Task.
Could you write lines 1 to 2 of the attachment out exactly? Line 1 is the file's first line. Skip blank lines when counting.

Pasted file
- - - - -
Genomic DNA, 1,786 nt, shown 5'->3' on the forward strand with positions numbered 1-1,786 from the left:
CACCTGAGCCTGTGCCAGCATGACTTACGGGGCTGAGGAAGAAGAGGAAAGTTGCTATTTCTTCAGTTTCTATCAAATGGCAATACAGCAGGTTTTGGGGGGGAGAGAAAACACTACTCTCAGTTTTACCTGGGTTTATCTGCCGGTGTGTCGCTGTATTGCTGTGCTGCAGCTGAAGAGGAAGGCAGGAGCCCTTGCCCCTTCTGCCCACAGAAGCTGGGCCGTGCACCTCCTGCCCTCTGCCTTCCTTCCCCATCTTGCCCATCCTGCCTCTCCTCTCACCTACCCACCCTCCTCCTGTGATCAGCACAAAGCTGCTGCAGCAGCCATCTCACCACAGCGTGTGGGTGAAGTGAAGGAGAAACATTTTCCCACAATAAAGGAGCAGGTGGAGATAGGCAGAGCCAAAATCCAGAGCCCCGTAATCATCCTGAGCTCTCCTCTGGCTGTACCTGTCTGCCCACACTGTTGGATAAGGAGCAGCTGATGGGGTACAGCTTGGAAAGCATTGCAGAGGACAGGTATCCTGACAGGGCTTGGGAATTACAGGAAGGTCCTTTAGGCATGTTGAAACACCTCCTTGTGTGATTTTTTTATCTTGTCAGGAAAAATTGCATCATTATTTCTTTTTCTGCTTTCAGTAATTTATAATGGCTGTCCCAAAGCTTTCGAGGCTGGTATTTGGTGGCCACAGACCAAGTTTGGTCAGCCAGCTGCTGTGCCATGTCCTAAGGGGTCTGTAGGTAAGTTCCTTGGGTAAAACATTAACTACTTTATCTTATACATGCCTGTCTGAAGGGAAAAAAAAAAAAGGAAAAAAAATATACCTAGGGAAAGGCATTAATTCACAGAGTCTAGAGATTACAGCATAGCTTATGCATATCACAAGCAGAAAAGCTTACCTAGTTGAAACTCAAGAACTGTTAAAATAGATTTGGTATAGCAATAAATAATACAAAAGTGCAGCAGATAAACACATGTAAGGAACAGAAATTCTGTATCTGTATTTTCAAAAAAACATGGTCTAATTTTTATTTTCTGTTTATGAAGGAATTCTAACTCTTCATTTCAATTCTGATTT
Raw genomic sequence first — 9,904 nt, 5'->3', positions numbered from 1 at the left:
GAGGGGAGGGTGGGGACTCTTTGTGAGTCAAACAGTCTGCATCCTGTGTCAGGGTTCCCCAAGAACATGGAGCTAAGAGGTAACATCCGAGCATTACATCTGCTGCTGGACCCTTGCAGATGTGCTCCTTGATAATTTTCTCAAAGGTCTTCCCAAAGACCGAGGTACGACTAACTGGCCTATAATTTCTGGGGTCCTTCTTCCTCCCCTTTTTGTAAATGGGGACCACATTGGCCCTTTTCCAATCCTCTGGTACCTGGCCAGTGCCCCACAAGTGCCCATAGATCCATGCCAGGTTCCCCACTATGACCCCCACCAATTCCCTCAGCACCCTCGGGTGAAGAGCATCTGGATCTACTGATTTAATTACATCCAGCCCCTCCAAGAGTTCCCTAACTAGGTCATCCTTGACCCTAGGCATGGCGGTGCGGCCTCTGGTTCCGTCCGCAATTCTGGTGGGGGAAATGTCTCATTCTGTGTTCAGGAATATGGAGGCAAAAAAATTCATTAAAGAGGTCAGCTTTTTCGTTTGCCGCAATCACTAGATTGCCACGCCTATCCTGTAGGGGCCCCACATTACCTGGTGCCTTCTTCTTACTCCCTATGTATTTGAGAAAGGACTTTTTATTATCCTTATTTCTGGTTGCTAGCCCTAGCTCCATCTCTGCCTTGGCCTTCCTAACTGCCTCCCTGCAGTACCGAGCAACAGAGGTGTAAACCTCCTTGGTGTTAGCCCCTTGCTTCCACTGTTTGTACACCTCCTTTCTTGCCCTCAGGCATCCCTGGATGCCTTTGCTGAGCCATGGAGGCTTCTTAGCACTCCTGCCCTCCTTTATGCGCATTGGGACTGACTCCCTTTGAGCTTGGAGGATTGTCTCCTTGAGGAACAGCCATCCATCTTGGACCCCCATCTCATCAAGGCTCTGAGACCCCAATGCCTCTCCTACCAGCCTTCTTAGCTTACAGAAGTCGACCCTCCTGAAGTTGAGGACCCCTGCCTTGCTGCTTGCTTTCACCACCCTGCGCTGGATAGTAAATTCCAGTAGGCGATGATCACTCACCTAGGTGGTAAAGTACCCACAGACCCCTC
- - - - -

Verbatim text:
Genomic DNA, 1,786 nt, shown 5'->3' on the forward strand with positions numbered 1-1,786 from the left:
CACCTGAGCCTGTGCCAGCATGACTTACGGGGCTGAGGAAGAAGAGGAAAGTTGCTATTTCTTCAGTTTCTATCAAATGGCAATACAGCAGGTTTTGGGGGGGAGAGAAAACACTACTCTCAGTTTTACCTGGGTTTATCTGCCGGTGTGTCGCTGTATTGCTGTGCTGCAGCTGAAGAGGAAGGCAGGAGCCCTTGCCCCTTCTGCCCACAGAAGCTGGGCCGTGCACCTCCTGCCCTCTGCCTTCCTTCCCCATCTTGCCCATCCTGCCTCTCCTCTCACCTACCCACCCTCCTCCTGTGATCAGCACAAAGCTGCTGCAGCAGCCATCTCACCACAGCGTGTGGGTGAAGTGAAGGAGAAACATTTTCCCACAATAAAGGAGCAGGTGGAGATAGGCAGAGCCAAAATCCAGAGCCCCGTAATCATCCTGAGCTCTCCTCTGGCTGTACCTGTCTGCCCACACTGTTGGATAAGGAGCAGCTGATGGGGTACAGCTTGGAAAGCATTGCAGAGGACAGGTATCCTGACAGGGCTTGGGAATTACAGGAAGGTCCTTTAGGCATGTTGAAACACCTCCTTGTGTGATTTTTTTATCTTGTCAGGAAAAATTGCATCATTATTTCTTTTTCTGCTTTCAGTAATTTATAATGGCTGTCCCAAAGCTTTCGAGGCTGGTATTTGGTGGCCACAGACCAAGTTTGGTCAGCCAGCTGCTGTGCCATGTCCTAAGGGGTCTGTAGGTAAGTTCCTTGGGTAAAACATTAACTACTTTATCTTATACATGCCTGTCTGAAGGGAAAAAAAAAAAAGGAAAAAAAATATACCTAGGGAAAGGCATTAATTCACAGAGTCTAGAGATTACAGCATAGCTTATGCATATCACAAGCAGAAAAGCTTACCTAGTTGAAACTCAAGAACTGTTAAAATAGATTTGGTATAGCAATAAATAATACAAAAGTGCAGCAGATAAACACATGTAAGGAACAGAAATTCTGTATCTGTATTTTCAAAAAAACATGGTCTAATTTTTATTTTCTGTTTATGAAGGAATTCTAACTCTTCATTTCAATTCTGATTT